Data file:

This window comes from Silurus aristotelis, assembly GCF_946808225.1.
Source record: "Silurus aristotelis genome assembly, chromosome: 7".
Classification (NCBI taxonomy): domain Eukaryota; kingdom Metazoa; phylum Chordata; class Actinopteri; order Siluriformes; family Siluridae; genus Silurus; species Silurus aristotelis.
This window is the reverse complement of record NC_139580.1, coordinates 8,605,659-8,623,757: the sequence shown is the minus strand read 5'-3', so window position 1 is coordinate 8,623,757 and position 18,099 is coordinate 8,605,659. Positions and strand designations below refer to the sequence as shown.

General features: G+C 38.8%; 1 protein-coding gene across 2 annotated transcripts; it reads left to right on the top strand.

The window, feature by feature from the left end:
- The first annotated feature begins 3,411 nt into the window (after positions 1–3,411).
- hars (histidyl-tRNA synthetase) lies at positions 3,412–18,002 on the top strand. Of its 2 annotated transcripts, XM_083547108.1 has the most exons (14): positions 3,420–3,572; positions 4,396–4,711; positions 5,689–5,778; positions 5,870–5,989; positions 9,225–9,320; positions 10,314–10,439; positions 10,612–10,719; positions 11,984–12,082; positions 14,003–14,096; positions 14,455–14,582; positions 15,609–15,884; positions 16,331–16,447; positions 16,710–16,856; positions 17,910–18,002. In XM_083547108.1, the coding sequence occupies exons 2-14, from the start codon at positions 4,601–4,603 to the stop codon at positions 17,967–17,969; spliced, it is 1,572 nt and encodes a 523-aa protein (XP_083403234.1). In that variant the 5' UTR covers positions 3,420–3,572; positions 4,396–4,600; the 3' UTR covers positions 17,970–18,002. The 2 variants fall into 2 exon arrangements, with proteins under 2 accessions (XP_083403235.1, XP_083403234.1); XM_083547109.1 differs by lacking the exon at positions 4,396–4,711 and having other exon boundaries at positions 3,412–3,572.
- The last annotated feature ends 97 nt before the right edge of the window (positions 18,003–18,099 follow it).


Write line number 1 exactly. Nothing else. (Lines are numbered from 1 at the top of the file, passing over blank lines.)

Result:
This window comes from Silurus aristotelis, assembly GCF_946808225.1.